The next morning we got up early and descended back to Cebollapampa to look for an arriero to carry down the remains of our camp. We found the hapless arriero who had fruitlessly waited seven hours for us the day before. We apologetically explained that we were finally ready to descend.

The drive back to Huaraz was a bit of a shock. Four days of climbing in the mountains despite the somewhat exotic feature of being conducted in Spanish had made me forget I was in Perú. Men laden with firewood for kitchen stoves and mudbricks drying beside the road reminded me that what I had done was almost inconceivable to 99% of the population in the country, much less the world. What a strange, wonderful way to be able spend one's time, hypoxically stumbling up dangerous fields of snow in order to slide back down again on planks of wood and plastic.

Planks of wood and plastic.

Monday, May 18, 2009

Nevado Pisco, part I

Hearing Andy, the German, discuss his ski dreams set loose dreams of my own. Several times we had stopped by a guiding agency in Huaraz called Quechandes. As luck turned out, they had some skis lying around for excursions they made from time to time to a flat snowfield to teach skiing as best they could. Once it was clear that we didn't have more than a few days left in Huaraz, my thoughts instantly turned towards skiing the most popular--and most technically straightforward--peak in the Cordillera, Nevado Pisco, 5760 meters.

After yet another mildly-terrifying drive, we set off from Cebollapampa (3800 meters) under increasingly-cloudy skies with the delicious luxury of donkeys carrying all the heavy stuff. We made quick work of the climb to the basecamp at 4600 meters. After setting up camp, I climbed up to the moraine we would be scaling the next morning and took a look at the route. Recent glacial retreat had devastated the valley we needed to cross. Trundly piles of granite lay scattered at the angle of repose. To the west, the sun was sliding beneath a sea of threatening clouds. I sat in an utter silence, without even a breath of breeze, hoping for the clouds to lift and permit a glimpse of Pisco. After 30 minutes I gave up and shuffled back down to camp.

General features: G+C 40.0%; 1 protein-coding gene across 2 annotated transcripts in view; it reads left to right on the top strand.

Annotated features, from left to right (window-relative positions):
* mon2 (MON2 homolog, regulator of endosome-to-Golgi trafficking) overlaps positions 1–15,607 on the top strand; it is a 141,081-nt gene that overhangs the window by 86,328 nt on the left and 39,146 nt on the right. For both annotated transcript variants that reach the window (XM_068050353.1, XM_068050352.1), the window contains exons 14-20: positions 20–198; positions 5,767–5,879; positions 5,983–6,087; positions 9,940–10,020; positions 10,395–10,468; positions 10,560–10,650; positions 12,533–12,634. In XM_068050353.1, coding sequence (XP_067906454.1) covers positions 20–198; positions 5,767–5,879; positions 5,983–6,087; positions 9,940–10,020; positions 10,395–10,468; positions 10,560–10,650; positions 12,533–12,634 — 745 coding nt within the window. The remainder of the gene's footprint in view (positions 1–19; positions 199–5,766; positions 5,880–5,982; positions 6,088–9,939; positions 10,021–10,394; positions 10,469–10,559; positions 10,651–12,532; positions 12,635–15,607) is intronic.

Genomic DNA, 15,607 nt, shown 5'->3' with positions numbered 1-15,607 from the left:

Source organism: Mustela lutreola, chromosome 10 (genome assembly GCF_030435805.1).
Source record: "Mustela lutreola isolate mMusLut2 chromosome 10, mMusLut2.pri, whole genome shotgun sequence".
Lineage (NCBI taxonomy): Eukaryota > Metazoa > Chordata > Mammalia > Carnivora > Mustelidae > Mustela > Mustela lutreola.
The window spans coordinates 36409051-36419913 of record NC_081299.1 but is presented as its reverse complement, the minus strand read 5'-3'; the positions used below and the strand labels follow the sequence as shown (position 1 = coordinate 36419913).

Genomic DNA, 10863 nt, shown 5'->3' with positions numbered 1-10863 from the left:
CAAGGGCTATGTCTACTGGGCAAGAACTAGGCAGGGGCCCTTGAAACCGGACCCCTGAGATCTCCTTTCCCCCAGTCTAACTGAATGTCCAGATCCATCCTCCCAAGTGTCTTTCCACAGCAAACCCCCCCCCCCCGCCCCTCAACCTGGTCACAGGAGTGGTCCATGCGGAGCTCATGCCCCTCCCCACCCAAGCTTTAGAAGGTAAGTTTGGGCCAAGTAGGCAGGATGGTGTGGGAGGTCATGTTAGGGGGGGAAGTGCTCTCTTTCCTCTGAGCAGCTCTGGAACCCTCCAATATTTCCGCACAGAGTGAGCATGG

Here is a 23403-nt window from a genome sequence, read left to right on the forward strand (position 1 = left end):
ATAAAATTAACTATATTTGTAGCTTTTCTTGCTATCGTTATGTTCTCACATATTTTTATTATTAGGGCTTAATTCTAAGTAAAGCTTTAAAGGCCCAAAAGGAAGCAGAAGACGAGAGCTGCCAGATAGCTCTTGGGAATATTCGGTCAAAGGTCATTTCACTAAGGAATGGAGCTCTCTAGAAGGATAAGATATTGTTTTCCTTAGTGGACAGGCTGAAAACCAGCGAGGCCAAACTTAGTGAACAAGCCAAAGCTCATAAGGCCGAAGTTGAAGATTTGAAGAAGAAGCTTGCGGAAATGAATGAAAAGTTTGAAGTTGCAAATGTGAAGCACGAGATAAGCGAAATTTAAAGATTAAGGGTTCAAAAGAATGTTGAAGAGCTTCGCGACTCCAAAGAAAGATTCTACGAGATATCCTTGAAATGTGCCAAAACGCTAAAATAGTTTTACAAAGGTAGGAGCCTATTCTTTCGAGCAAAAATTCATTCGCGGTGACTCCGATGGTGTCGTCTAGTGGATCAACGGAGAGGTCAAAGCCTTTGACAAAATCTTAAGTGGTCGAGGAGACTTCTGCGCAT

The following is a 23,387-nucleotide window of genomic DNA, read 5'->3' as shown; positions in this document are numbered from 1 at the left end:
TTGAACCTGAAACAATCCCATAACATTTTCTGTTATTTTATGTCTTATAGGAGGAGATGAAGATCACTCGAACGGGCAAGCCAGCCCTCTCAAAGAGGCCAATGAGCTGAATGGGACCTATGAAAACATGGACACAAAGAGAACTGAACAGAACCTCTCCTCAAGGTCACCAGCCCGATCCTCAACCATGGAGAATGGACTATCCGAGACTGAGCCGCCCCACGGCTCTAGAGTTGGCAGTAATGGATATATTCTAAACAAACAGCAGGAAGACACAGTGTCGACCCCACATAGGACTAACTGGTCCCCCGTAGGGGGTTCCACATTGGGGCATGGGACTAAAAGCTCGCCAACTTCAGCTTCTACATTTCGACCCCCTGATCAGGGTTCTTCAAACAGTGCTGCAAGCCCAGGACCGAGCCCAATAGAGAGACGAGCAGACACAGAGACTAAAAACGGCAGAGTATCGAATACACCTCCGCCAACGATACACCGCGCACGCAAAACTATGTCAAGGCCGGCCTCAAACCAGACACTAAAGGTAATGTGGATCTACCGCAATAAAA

Nevado Pisco from the climb to basecamp
From Nevado Pisco

The moraine-valley we had to cross to get to pisco, aka, the warzone

A little before midnight Erin and I woke to the sound of snow skittering lightly on the Megamid. Not a propicious sign, I thought, and rolled over. At the appointed alpine hour of 1 AM, it was still snowing. I had no interest in setting off into a storm, so didn't even try to talk to Walter, our guide. At 2, he yelled over at us asking what we wanted to do. Since we had a weather day in reserve, it seemed obvious to wait a day. Another day couldn't hurt with acclimazation, either, I reasoned.

After sleeping long enough that bedsores seemed possible, we got up. Low clouds and occasional hail and snow flurries vindicated the decision to wait. To pass the time, we played cards, fixed ropes to practice our prussiking, and z-dragged ourselves around the pampa. After eating ourselves sick, we waddled our way back to the Megamid. Almost immediately after settling into the bags, it started snowing again. I groaned and said a prayer to the mountain gods and tried to sleep.

1 AM came all too early and it was game-time, snowing or not. We made satisfyingly good time across the no-mans-land of the valley. As we climbed, a ghostly half-moon pierced the clouds to cast a dim glow. It gave enough light that we turned off the headlamps and made our way on talus, then clay, and finally granite slabs up to the base of the glacier. However, our celebration for the seemingly-improving weather was shortlived. As we roped up, the clouds crept up the valley and engulfed us. We dubiously set off in the midst of an especially heavy snow shower and kicked steps up the steep headwall at the toe of the glacier.

After 20 minutes, we leveled out on a bench and paused to parlay. The clouds had made no sign of opening and continuing seemed like a folly. Regretfully, we turned around and plunge-stepped our way down. After taking some defeated photos of me climbing up and skiing approximately three turns, we skittered our way down the slabs just as the sun was beginning to assert itself through the clouds.

A little flavor of the times

Improving weather reflected in an electric-blue lake

Almost immediately, the wall of fog that we had been swimming through began to lift. Visibility opened up. Alpenglow lit Nevado Huandoy. We scratched our heads in amazement and we continued down the trail. I was tormented by visions of fine weather that I would be watching back at camp while I waited for the burros to carry us back to the highway. After another 15 minutes of improving weather and descent, I finally ventured the question that seemed to hang in the air: Can we turn around and give it another go?

Thursday, May 14, 2009


We are getting fat on bread from the California Café in Hauraz and figuring out what to do with our week in Perú, so not much to report right now. But in the meantime, please enjoy a sampling of our finest panoramas we stitched together with autostitch.

The Paine massif on a rare clear day, Chile

Glacier Grey, tongue of the southern Patagonian icefield, Chile

Laguna Sucia and Cerro Fitz Roy, Argentina

Altiplano lake in southwest Bolivia